In short, over time, Carr became his own character and his only job as a writer was to try to remember what went down the morning after the bottles of beer, whiskey, and champagne finally dwindled down to a raft of empties floating in the slush of ice at the bottom of a VIP bucket. Well, goodbye to all that. Read the rest

Rocker Mike Doughty recounts travails in memoir

We needle our cultural heroes and then are delighted when they dissolve in front of us. It happens again and again, in Whitney Houston and in Michael Jackson and in Don Cornelius. They show us the way and when the way becomes treacherous we wish nothing more than to see them fall.

That is why so many "star" memoirs are so fraught. The star has a swift rise, a period of wandering, massive drug addiction, and reflection/renewal. Then the rest of their output sucks or they stop producing altogether.

Mike Doughty is, arguably, a rare exception. His recent memoir, The Book Of Drugs, tells the story of a young man - he was 22 when he founded Soul Coughing with a bassist, drummer, and keyboard player at New York's The Knitting Factory - who entered the music industry at its near-nadir. His band was arguably successful, especially in a decade of one-hit-wonders (remember "Sex and Candy?") and addled grunge rock, and he had a close relationship with the arguably more well-known Jeff Buckley. Doughty tells his story in the context of a decade that gave and took away the aforementioned Buckley, Nirvana front-man Kurt Cobain, and Blind Melon's Shannon Hoon. The music industry was always cruel to the ones it blighted with success. In the 1990s, with the rapid destruction of the industry as a whole and the rise of file sharing, it was particularly rancid. Read the rest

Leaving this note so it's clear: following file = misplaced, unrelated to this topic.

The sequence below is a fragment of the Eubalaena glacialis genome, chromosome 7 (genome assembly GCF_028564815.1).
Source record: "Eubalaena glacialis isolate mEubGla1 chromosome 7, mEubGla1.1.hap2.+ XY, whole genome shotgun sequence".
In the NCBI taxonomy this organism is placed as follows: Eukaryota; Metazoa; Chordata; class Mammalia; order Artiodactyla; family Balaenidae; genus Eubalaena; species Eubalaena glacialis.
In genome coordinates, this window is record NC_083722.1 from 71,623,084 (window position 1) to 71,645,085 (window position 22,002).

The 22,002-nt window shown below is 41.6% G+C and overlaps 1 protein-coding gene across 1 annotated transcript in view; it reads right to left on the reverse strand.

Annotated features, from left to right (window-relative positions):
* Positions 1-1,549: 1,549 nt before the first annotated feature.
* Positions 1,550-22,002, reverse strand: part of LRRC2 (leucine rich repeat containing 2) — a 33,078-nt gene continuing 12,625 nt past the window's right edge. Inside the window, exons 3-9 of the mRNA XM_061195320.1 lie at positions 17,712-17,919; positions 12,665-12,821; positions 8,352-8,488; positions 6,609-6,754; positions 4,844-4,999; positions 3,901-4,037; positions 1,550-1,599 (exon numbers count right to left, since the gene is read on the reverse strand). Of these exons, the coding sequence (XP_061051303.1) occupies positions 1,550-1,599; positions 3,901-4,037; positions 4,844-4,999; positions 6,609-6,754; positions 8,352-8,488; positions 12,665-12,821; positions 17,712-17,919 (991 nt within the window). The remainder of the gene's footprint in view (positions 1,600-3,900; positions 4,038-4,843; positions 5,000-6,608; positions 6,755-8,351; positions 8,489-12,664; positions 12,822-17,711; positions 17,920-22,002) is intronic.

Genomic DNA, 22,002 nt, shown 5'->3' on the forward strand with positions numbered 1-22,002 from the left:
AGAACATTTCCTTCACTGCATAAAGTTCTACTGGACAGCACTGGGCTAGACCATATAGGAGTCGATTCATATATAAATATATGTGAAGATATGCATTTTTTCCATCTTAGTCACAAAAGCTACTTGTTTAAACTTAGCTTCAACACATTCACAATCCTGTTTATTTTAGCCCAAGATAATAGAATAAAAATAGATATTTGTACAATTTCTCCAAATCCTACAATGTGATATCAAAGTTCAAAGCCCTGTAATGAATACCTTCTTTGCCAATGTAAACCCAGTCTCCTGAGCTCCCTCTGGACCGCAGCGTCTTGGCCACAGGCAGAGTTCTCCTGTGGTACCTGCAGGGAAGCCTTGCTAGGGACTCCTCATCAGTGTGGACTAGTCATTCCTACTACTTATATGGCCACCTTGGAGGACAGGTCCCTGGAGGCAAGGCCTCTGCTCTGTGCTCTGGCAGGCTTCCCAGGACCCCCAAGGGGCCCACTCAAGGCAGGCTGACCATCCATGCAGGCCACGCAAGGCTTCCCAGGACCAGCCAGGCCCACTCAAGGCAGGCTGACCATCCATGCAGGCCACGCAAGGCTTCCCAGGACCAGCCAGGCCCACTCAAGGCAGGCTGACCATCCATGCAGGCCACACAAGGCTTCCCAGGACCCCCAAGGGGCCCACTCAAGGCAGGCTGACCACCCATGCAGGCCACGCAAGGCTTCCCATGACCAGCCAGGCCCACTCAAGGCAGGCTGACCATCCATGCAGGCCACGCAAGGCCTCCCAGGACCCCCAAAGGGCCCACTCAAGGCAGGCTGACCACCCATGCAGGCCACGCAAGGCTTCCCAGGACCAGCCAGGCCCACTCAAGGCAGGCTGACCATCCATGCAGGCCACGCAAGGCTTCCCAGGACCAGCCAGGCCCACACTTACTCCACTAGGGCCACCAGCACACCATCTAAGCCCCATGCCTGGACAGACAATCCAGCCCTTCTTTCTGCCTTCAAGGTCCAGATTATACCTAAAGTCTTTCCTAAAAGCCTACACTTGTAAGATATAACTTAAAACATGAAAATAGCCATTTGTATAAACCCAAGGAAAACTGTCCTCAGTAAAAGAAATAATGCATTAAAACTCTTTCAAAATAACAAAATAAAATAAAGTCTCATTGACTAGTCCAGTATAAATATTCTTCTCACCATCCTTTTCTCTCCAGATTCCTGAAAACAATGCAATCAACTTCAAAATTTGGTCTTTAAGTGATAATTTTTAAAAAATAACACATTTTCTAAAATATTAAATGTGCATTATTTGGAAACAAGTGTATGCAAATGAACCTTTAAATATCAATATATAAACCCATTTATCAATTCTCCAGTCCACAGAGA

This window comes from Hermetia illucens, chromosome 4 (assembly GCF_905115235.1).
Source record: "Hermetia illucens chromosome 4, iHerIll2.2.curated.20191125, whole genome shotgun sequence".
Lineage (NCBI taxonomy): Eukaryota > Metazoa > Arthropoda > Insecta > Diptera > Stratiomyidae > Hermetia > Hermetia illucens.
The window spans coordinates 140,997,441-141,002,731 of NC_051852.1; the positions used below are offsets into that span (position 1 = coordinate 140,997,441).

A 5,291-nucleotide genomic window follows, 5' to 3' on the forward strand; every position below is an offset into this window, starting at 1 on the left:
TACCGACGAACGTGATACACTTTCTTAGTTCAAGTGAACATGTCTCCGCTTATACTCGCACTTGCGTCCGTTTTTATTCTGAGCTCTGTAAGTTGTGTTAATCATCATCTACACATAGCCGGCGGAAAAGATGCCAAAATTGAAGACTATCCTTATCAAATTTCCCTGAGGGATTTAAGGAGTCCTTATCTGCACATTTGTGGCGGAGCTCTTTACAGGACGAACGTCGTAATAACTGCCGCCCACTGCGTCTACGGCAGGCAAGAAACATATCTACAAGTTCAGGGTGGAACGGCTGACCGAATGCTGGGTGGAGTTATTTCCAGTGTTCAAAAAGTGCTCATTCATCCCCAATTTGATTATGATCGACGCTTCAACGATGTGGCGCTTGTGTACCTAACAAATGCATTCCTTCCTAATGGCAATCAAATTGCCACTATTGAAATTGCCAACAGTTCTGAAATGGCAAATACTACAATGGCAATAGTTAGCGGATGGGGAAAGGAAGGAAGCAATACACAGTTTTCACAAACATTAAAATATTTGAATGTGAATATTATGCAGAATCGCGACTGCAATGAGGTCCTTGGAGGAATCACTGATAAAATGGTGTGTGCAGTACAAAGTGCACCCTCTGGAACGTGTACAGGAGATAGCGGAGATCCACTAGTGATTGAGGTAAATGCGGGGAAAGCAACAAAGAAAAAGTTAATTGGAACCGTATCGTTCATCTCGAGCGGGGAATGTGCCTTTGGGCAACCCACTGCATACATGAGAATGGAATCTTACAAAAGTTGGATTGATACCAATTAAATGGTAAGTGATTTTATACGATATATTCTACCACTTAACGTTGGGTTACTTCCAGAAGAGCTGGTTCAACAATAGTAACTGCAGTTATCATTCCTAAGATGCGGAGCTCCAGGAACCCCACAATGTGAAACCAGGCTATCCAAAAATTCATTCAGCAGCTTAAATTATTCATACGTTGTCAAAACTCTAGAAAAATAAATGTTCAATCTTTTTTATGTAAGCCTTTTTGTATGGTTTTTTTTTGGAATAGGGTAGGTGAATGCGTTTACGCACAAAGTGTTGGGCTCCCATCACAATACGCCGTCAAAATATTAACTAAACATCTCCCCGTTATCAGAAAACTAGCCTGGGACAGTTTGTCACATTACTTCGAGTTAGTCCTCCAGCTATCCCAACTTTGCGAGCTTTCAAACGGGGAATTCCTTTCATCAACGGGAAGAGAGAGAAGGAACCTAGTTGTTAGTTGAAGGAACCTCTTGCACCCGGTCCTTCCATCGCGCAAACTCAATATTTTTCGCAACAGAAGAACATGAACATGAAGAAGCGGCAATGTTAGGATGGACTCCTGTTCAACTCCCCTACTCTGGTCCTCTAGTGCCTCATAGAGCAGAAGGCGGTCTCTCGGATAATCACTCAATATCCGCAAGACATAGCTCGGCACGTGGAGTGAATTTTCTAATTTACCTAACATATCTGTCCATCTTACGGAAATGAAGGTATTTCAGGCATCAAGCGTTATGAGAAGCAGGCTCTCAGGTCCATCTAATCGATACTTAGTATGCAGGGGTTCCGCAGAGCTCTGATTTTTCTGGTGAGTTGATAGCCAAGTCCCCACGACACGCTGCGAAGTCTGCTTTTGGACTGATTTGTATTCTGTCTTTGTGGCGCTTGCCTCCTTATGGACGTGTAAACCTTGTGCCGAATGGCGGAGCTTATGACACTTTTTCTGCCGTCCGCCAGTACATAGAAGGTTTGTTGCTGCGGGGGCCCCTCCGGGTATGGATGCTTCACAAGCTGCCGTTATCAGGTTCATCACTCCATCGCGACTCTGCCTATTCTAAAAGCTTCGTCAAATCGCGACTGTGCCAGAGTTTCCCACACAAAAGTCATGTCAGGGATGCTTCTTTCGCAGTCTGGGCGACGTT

The Big V

The beach at Puerto Plata, Dominican Republic. Photo: BBM Explorer

I had my vasectomy on January 19, 2012, the date memorialized with the iCal notation "Vascect [sic] no lunch 34th st." At this writing the objects in question are still apparently live, pumping out spermatozoa like a dying pulsar that will soon dwindle into white noise. It takes a certain number of ejaculations to completely clear the pipes, as it were, and by try number twelve I'll be as barren as the surface of binary moons rising over an alien landscape. Read the rest

The 1,000 Words Rule of Blogging (Book Excerpt)

Want to be a successful blogger? Every new endeavor requires a period of ascetic dedication. You must write a minimum of 1,000 words a day.

Some bloggers make this their ceiling, but many make it their floor. Either way, you must produce on a daily basis. How do you do this? You can crank out, perhaps, three posts of a few hundred words each in the morning and three in the evening. Or you can write one big post. Either way, do the word count. Why is this important? Because if you have a goal, you can meet it. After his heart attack, blogging great Om Malik set this number for himself to ensure he produced quality content in a timely manner and did not kill himself in the process. Sadly, Om’s heart attack was brought on by the blogging lifestyle, as well as too much booze, cigars, family history and bad luck. It took a massive change in his everyday life to reorient him toward a saner blogging schedule, and he found this 1,000-word limit invaluable. Read the rest